Wilshire Park Elementary School in St. Anthony will expand by several classrooms and other spaces, if a referendum vote to be held Thursday, September 7, passes. The timing would put the expanded facility into use by the opening of the 2018-19 school year.
According to the school district’s website, “administrators will share information about the referendum and allow time for questions and a tour at a meeting Tuesday, August 8 from 5:30-6:30 p.m., in the Wilshire Park Elementary School Multipurpose Room, 3600 Highcrest Road.”
“St. Anthony-New Brighton School District is also hosting one-on-one meetings for residents to learn more about increasing resident enrollment and its impact on space at Wilshire Park.”
“If interested in scheduling a meeting, contact Wendy Webster at 612-706-1170 or email email@example.com.”
Last we reported on this topic, in April, it was called “Plan B,” and officials were “up to about Plan L or Plan M” recently as the result of community meetings in April and May and subsequent tweaking by the architects, the district’s Community Services Director Wendy Webster told the Northeaster.
Wilshire Park Principal Kari Page is “about two kids away from having tents in the parking lot,” said Webster, having been “really creative” repurposing computer labs and shrinking media center space to make classrooms and holding breakouts (small work groups within classes) in the hallways.
The plan adds a west addition, which would be built starting this fall, and an east addition, built next summer; the total of the two is 26,760 square feet and would cost $14.06 million through bonding authority.
The west addition would house a (second) gymnasium and elementary classrooms. The east addition would accommodate administrative offices and provide a secure entrance to the building as well as additional elementary classrooms (8 total, to the existing approximately 28 classrooms). Site improvements on the east side include the separation of bus/car traffic and a helical foundation for the east addition. Some rooms near the joints with the additions would be renovated. A multi-purpose room gets reconfigured to expand the cafeteria, and the media center would be reclaimed.
As the sample ballot reads, a yes vote will increase property taxes. An example given in the spring presentations shows a home of $225,000 value would see an annual increase of approximately $146. A simple majority of those voting is needed to pass the measure.
Why not hold this “election” with the November general election? Isn’t this special election costly? Webster explained the approximately $8,000 to $10,000 cost of conducting an extra election is offset by many factors. A November vote would mean not starting until spring or summer, perpetuating the crowded conditions for an additional school year, 2018-19 as well as 2017-18. Building in late fall allows construction crews to enclose the structure and work on the interior through the winter.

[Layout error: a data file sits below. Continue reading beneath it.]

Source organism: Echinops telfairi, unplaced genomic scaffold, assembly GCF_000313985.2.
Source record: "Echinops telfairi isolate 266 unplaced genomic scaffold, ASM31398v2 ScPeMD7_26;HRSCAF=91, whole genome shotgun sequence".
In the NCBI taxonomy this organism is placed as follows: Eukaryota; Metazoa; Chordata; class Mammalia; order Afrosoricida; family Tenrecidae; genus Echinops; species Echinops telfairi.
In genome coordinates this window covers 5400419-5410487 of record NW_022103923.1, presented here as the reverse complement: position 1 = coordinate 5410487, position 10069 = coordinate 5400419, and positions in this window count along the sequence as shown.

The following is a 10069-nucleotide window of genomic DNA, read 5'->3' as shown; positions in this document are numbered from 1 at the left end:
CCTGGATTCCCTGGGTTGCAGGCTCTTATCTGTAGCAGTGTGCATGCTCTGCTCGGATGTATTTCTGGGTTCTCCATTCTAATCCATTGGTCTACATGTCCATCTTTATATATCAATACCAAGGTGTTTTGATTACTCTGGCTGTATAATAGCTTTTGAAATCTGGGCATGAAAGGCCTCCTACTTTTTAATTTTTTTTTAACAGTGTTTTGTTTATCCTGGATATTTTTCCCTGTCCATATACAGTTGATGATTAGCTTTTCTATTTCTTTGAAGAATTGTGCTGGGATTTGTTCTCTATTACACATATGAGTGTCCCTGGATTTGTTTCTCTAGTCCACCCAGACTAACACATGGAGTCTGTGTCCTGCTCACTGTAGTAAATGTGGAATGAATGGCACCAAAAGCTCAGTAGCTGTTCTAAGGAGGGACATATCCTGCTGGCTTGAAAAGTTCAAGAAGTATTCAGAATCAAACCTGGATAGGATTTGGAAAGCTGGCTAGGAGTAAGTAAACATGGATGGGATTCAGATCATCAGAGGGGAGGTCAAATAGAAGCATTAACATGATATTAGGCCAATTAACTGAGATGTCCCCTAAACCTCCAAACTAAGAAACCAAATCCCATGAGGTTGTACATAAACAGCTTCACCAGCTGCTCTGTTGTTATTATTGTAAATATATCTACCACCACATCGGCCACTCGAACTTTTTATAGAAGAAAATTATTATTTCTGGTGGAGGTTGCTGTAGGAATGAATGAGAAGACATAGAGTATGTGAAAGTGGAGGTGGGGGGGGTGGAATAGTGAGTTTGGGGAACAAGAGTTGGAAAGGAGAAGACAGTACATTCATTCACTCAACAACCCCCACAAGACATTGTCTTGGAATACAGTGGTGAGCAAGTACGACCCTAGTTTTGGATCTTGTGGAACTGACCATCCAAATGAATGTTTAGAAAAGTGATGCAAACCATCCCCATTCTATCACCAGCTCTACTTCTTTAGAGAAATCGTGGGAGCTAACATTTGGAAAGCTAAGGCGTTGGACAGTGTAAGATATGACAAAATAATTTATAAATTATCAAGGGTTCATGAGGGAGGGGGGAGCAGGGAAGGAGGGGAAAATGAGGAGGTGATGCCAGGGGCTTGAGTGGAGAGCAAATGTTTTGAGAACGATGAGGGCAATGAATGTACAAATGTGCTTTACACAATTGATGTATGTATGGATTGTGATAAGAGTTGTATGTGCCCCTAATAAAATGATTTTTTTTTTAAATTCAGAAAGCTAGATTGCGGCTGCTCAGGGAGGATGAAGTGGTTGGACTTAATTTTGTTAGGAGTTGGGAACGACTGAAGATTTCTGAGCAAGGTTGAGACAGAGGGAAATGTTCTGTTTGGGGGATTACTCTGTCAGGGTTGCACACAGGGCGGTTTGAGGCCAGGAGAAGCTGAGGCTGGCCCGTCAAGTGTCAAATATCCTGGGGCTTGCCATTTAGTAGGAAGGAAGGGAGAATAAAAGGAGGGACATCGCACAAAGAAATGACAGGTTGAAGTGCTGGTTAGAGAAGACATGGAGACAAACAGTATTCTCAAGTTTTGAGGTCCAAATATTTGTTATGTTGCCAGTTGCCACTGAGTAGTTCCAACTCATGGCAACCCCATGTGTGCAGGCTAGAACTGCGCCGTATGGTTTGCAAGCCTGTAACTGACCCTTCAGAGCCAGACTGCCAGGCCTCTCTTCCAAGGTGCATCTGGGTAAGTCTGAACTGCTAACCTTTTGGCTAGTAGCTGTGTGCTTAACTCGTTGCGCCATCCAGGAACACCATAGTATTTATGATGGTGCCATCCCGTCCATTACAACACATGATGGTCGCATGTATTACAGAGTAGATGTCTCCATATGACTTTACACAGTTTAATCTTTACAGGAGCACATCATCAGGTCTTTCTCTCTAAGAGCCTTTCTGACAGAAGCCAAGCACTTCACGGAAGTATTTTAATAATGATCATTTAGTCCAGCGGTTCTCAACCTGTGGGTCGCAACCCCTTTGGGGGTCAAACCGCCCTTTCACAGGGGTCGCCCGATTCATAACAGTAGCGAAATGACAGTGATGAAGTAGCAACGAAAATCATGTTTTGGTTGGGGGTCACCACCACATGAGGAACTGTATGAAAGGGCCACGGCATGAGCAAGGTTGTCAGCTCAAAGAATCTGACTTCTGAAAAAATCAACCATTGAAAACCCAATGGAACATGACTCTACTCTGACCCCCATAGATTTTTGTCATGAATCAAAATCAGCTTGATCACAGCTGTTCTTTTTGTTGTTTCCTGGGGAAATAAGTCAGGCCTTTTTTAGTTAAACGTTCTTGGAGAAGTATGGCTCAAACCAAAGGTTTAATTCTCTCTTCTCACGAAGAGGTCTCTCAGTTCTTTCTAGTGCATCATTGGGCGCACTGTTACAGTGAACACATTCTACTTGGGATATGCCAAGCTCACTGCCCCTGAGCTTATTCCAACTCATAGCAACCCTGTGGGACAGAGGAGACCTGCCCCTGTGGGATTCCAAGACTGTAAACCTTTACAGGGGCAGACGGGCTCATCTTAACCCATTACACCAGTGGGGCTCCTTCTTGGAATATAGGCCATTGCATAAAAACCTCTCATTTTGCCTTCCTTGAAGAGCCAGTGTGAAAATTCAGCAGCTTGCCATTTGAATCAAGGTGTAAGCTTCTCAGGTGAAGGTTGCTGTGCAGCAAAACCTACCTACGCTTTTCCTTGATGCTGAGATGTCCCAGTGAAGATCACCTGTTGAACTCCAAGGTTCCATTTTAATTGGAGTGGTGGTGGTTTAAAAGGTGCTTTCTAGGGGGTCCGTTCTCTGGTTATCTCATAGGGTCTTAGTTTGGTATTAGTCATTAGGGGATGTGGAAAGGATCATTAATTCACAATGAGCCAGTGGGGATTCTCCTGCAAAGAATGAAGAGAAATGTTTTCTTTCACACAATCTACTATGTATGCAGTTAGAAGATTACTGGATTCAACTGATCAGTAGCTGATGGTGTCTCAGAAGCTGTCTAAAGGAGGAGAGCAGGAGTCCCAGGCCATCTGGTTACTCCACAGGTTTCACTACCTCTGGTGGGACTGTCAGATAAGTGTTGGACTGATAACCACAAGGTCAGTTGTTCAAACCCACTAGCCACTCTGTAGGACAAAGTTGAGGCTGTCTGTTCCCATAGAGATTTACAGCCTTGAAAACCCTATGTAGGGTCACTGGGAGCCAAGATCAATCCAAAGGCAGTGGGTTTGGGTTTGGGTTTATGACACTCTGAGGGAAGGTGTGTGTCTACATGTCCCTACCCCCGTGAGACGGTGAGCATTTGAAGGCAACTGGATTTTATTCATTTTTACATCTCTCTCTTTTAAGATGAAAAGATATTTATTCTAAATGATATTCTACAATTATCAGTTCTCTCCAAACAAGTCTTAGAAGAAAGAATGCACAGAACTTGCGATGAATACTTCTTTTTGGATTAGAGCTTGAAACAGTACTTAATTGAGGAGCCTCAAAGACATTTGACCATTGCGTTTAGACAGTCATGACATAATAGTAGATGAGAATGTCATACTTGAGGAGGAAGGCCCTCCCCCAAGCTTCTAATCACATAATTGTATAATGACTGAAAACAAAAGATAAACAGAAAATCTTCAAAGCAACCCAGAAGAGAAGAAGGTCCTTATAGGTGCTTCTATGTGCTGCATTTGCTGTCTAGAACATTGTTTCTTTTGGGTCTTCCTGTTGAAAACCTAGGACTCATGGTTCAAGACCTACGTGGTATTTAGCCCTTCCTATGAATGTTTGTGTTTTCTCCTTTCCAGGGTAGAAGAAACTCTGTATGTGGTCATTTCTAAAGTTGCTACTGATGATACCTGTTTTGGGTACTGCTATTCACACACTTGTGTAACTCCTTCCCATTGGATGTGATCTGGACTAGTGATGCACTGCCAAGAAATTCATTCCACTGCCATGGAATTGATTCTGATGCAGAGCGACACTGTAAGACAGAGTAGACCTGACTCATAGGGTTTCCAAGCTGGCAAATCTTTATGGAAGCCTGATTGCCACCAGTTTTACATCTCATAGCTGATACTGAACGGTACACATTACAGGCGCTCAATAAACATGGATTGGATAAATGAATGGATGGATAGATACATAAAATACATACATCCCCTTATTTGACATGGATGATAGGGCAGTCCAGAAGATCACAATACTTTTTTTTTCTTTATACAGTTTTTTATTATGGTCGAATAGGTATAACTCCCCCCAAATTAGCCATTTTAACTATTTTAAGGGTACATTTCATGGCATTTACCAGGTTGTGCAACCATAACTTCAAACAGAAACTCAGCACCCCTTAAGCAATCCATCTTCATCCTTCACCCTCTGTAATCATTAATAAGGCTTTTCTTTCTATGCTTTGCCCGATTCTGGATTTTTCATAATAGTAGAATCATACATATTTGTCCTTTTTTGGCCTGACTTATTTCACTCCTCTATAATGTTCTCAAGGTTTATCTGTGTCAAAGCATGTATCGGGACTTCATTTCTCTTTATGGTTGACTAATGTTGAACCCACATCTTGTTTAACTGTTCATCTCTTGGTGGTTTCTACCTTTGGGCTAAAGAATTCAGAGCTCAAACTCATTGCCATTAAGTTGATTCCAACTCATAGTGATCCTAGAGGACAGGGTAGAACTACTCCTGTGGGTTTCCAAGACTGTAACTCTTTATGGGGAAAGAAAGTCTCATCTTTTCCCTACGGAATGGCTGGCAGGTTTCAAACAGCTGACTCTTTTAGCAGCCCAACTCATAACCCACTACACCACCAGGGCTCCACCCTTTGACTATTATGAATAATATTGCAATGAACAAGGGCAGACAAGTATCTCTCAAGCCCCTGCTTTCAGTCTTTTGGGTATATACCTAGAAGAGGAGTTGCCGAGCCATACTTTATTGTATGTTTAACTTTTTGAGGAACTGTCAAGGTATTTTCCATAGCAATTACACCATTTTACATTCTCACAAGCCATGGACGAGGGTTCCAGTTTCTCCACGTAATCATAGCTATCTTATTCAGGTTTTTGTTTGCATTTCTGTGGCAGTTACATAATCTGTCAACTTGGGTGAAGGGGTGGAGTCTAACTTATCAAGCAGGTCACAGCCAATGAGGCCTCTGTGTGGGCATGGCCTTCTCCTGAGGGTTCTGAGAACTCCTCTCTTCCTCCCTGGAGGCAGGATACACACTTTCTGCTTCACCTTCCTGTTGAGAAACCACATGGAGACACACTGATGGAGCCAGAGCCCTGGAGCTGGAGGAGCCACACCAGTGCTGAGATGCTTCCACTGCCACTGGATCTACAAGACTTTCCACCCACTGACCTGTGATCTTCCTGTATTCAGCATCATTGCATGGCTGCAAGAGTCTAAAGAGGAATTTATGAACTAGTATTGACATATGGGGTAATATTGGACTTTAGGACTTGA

There is also the need to remove about 30 feet of unstable soil from one part of the site, which they believe is safer to do when school is not in session (for the east addition, next summer).
Superintendent Bob Laney was quoted in April saying the public had communicated that an earlier idea, “Plan A” for a few classrooms for a few million dollars, was too short sighted. ‘We don’t think you’re thinking big enough.’ They said other spaces needed to be enlarged to accommodate that many students,” Laney said.
But throughout, Webster said, “we have been mindful to not overbuild. We’re planning to meet the needs.”
Consultant Hazel Reinhardt ran four models in 2015 projecting enrollment based on both birth rate and mobility, out to the 2025-26 school year. The school, with about 705 students now, would have at its lowest, 793 resident students by 2025-26, and at maximum, 963 resident students. (The district is closed to further open enrollment.)
Webster said she has already seen increases in numbers of babies born. “For the past ten years we had about 65 births per year. Last year, April 1 to March 30 Community Services was tracking so we could offer a baby brunch…and 90 babies were born in that period.”